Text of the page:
CoverMap

You know those coverage maps that mobile service providers create? The ones that tell you that, yes, there’s blanket 3G coverage in your favourite holiday destination, but when you get there you discover mean ‘slight 3G coverage for people sitting on top of their chimneys facing west under optimal stratospheric conditions’?

Well… it strikes me that, now phones have accessible GPS data, we shouldn’t need to rely on these particular bits of marketing propaganda. Somebody could write a phone app which periodically captures details of the signal and the phone’s location, and uploads them to a service which creates a map showing the true picture. Imagine you could look at your movements over a month or two and discover which operator would really provide you personally with the best service. If you were running the application, the system could even tell you that automatically! (Which would be a good way to get the data-gathering mechanism widely adopted).

Has anyone done this? I might write it up as a student project proposal…

5 Comments

Great idea Q . The O2 service on the iPhone is pretty awful, count me in if you want a beta tester!

Hi Q. Since you’ve pictured a Nokia N95, I would think this would be easy to write using Python running on S60. You can certainly obtain the GPS location through Python, and also the cellid, LAC, network (MCC and MNC) and signal strength in dBm of the base station you’re currently using. You’d need code similar to this:

self.mcc, self.mnc, self.lac, self.cellid = location.gsm_location()
self.dbm = sysinfo.signal_dbm()

Then just write this information into a database of some kind, and leave the application running. It might take you a while to map out the whole country, though! And using the GPS really does flatten the battery. I left my GPS running on my Nokia N82 whilst I walked over Catbells, Maiden Moor, Honister Pass and Great Gable (~15 miles, 9 hours hiking) in the Lake District, and it was down to 1 bar battery left in about 6 hours.

Yes, sadly, I don’t actually have a phone with GPS (mine’s an E61) but I know some people who have.

Have always wanted a good reason to play with the S60 Python implementation. I wonder if you can get any information about networks you aren’t currently connected to as well… I don’t know enough about the radio- and transport-level protocols…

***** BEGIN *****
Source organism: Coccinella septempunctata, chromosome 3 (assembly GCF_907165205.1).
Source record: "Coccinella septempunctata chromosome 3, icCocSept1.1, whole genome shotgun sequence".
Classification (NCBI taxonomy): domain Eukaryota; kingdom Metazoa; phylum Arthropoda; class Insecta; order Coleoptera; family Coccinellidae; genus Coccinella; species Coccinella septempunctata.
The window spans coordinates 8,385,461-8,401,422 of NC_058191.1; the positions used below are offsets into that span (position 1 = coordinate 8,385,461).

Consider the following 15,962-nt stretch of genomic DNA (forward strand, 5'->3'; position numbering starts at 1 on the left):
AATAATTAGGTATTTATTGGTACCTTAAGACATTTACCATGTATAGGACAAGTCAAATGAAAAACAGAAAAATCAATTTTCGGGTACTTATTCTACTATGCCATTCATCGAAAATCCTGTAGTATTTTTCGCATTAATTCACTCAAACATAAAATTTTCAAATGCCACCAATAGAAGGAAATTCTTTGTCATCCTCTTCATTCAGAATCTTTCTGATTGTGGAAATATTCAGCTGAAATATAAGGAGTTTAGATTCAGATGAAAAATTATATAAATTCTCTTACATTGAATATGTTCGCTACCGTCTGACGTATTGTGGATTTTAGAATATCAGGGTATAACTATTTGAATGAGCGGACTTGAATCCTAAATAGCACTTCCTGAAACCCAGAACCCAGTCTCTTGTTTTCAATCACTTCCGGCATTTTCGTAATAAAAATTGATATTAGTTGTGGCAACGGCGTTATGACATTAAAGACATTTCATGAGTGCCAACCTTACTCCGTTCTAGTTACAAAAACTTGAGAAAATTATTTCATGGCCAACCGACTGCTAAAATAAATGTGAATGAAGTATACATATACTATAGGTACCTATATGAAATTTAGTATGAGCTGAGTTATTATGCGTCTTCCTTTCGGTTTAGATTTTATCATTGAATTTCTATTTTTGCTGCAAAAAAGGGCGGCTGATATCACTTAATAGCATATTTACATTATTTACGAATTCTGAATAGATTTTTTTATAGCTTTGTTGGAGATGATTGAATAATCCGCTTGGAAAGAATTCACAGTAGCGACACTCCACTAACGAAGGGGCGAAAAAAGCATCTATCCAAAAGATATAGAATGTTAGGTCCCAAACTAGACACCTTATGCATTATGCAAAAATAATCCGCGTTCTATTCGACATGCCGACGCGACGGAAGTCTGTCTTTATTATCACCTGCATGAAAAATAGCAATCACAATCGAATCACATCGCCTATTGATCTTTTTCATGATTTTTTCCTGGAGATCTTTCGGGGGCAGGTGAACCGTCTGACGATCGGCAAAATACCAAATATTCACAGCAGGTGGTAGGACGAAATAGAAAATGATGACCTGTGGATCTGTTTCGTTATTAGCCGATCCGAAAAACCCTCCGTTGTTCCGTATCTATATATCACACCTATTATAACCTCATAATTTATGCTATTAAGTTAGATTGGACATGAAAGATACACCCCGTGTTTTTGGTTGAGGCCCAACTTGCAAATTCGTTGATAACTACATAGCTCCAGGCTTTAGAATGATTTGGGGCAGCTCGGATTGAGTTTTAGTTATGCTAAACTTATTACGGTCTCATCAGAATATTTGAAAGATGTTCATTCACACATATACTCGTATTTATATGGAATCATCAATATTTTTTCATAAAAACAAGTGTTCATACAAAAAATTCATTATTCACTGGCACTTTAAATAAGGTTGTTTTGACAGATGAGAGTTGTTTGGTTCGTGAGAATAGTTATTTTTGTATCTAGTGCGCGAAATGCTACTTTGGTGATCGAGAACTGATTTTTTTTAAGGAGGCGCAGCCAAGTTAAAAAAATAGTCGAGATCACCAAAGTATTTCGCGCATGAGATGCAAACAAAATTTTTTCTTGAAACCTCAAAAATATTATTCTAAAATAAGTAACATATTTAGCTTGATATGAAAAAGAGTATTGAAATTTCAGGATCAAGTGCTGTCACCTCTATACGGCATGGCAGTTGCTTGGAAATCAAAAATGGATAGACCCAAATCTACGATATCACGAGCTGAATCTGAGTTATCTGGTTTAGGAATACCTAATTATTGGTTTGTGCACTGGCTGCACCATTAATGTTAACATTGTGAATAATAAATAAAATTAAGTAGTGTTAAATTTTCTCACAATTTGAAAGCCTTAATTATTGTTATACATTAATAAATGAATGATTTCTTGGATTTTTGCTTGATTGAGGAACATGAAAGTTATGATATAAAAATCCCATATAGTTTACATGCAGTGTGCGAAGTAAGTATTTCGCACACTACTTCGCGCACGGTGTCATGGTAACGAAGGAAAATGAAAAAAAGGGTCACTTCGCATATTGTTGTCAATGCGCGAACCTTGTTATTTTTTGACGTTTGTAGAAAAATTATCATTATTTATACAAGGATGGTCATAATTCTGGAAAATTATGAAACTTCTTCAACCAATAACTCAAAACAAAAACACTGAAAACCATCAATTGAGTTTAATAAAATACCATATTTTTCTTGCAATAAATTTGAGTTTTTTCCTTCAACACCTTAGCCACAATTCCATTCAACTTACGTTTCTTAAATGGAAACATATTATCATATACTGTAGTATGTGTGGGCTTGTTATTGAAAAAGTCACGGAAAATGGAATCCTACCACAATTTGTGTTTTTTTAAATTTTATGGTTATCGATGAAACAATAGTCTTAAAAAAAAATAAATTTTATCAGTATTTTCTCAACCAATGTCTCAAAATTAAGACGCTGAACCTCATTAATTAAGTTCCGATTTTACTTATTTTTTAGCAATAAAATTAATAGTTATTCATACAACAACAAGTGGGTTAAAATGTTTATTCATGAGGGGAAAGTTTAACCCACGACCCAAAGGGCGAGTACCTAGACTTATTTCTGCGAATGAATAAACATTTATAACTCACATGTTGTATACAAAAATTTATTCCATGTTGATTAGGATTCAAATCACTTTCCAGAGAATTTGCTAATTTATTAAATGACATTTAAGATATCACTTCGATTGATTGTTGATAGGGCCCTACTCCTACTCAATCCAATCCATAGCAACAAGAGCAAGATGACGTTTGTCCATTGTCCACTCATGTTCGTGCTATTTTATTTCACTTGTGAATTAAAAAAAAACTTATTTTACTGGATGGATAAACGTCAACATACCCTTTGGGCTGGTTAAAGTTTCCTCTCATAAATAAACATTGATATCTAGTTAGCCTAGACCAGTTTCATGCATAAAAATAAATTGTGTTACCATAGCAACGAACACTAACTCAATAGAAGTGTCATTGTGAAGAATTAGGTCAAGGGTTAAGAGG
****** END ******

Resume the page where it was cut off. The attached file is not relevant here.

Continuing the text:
P.S. Sounds like a fabulous walk!

> I wonder if you can get any information about networks you aren’t currently connected to as well…

Alas, not from user APIs. I believe the GSM stack itself can tell you, and there’s an S60 application called NetMonitor which is only available inside Nokia, but which once leaked out onto the net, which used hidden APIs and told you the signal strength of neighbouring cells (required for knowing when to handover). Presumably it’s possible to know the strength of other networks mobile networks, as there are various beacon packets (rather like WiFi SSIDs) to allow the mobile to “log in” to the network. But getting access to the GSM stack is hard; quite rightly, network operators are cagey as they don’t want people screwing with their networks.

Hi, I would like to recommended my web:

http://www.covermap.es

Covermap is an application that allows the calculation of propagation loss of a particular antenna defined by the user.

In covermap you have the ability to see the extension of the radio antenna (coverage mode), the different coverage cells of positioned antennas (cellular mode) and get the loss in decibels on a particular point with respect to the antenna (point to point mode).
Hi, I would like to recommended my web:

http://www.covermap.es

Covermap is an application that allows the calculation of propagation loss of a particular antenna defined by the user.

In covermap you have the ability to see the extension of the radio antenna (coverage mode), the different coverage cells of positioned antennas (cellular mode) and get the loss in decibels on a particular point with respect to the antenna (point to point mode).

[ I wouldn’t normally post adverts for people, but since I accidentally pinched Javier’s name I thought it was fair 🙂 – Quentin ]

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